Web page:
Note to Reporters: Photos are available with the news release at http://www.news.colostate.edu/.
Three physics professors at Colorado State University have received a $962,000 U.S. Department of Commerce grant to improve tiny magnets in information-storage devices such as computers and generally improve electronic communication.
The grant is one of only 27 grants awarded across the nation – and the only one in Colorado – by the National Institute for Standards and Technology. The NIST Measurement Science and Engineering Research Grants Program is funded through the American Recovery and Reinvestment Act. The grants were selected from a pool of 1,300 higher education, commercial and nonprofit applicants.
“This grant ensures that the university – and the College of Natural Sciences – can continue to do critical research, particularly during these difficult budget times,” said Dieter Hochheimer, physics department chair at Colorado State. “Part of our land-grant mission is to ensure that we continue to serve the residents of Colorado through these important partnerships with local, state and federal organizations.”
Leading the grant at Colorado State University are physics assistant professors Kristen Buchanan and Mingzhong Wu, and physics professor Carl Patton, all in the Magnetic Materials & Applied Magnetics Laboratory (MMAML) in the College of Natural Sciences.
The CSU-MMAML team will research dynamic properties of magnets – how they perform on the nanoscale – and how to improve measurement techniques that allow us to explore these materials. Their approaches include studies of ultra-high speed spin reversal and high resolution images of waves – spin waves – in nanoscale thin magnetic film structures.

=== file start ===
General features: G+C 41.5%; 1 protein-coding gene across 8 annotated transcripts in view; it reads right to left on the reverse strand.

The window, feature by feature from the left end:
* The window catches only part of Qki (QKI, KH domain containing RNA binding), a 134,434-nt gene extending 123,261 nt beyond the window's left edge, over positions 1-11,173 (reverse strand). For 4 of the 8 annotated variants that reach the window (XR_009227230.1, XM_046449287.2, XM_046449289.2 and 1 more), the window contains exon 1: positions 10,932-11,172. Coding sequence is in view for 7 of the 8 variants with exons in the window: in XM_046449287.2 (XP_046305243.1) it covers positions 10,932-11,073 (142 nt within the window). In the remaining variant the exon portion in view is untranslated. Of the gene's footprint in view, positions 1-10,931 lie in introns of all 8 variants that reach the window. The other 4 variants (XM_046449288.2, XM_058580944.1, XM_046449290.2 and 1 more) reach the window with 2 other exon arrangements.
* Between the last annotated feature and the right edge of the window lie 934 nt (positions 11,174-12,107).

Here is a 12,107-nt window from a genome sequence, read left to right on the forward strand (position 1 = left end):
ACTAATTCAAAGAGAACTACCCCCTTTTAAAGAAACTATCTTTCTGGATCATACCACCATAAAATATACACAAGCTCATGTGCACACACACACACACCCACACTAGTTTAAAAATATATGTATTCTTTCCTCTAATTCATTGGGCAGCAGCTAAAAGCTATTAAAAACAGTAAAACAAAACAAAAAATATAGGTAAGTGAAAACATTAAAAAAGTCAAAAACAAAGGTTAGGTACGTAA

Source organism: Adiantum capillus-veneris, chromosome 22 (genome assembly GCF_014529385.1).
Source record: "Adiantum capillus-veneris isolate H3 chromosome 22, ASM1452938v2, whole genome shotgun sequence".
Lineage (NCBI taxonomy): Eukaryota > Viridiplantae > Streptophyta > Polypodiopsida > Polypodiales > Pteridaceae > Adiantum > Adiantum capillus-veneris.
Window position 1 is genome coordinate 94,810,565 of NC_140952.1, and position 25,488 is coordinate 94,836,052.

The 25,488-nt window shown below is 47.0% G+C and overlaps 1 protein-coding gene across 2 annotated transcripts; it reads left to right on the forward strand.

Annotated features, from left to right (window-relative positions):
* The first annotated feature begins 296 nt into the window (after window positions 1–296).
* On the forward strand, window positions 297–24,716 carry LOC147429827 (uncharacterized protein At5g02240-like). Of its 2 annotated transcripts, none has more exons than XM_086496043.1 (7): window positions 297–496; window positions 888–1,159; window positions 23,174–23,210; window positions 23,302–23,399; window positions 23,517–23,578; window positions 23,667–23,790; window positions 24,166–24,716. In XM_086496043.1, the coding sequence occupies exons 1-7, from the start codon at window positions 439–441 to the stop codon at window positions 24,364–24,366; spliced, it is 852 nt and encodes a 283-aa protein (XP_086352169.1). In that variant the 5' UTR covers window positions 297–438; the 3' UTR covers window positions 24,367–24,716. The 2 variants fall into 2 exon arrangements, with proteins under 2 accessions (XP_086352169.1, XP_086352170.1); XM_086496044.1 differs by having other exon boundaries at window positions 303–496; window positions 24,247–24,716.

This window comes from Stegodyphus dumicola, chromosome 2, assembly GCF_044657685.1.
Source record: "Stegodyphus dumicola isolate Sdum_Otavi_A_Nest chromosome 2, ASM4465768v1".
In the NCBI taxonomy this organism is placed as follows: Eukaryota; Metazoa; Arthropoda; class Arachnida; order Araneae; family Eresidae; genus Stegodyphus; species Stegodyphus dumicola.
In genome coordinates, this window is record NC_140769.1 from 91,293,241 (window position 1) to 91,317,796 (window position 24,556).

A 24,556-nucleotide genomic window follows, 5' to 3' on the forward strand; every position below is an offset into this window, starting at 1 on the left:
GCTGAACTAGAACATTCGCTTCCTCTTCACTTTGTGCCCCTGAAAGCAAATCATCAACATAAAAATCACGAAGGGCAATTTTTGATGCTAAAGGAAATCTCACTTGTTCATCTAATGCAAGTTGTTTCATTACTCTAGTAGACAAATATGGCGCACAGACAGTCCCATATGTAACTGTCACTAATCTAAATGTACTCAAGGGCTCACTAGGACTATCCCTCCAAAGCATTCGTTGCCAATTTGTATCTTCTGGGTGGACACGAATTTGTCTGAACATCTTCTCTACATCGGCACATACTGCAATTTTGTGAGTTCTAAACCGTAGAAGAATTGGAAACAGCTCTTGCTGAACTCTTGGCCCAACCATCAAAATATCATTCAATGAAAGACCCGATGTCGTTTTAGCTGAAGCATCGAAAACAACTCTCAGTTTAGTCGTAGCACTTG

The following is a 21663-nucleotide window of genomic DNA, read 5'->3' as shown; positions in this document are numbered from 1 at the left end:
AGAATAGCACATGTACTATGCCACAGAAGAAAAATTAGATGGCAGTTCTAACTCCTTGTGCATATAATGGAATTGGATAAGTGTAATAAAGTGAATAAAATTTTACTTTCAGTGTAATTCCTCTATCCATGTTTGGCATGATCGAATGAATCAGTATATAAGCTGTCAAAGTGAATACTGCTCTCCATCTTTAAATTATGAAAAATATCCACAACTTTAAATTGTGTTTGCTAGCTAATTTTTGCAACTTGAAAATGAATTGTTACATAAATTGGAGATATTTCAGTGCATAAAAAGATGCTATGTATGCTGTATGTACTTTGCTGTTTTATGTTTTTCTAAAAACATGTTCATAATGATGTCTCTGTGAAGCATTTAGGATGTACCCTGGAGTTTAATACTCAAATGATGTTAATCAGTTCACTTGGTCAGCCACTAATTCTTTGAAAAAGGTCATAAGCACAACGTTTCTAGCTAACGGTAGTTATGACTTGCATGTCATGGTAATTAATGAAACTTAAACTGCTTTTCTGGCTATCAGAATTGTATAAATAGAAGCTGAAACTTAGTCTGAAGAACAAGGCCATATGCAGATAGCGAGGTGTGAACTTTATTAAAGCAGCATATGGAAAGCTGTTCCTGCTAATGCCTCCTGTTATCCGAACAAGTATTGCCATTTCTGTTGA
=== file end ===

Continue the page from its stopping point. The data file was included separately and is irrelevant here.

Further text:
Nanomagnets are a fundamental part of a new class of magnetoelectronic or spintronic devices, which are devices that exploit not only the charge of an electron but also its spin. The understanding of such “spin” based phenomena will lead to innovations in the role of magnets in processing as well as storing information, said Buchanan, who is the lead investigator on the grant.
“Ultimately, we hope this project and the collaboration with NIST will lead to scientific advances in nanomagnet-related fields that will shape future technologies,” she said.
"Our work will advance our understanding of physics in technologically relevant magnetic nanostructures and explore ways to improve relevant measurement techniques," Wu said. "This work will have potential to have an impact on both magnetic recording technologies and communications."
Colorado State has had a longtime relationship with NIST, and the Magnetics Group in the Electromagnetics Division in particular. The MMAML team at Colorado State is engaged in a variety of basic and applied research that addresses problems that range from the fundamental understanding of magnetic order to the study of materials and device structures for memory and high frequency applications.
“This grant will help us and NIST bridge that gap between higher education and industry to ensure that scientific innovations are getting to the community and the businesses that need them,” Patton said. “The MMAML team has had very productive collaborations with NIST for many years. We are looking forward to a successful nanomagnetics collaborative NIST program.”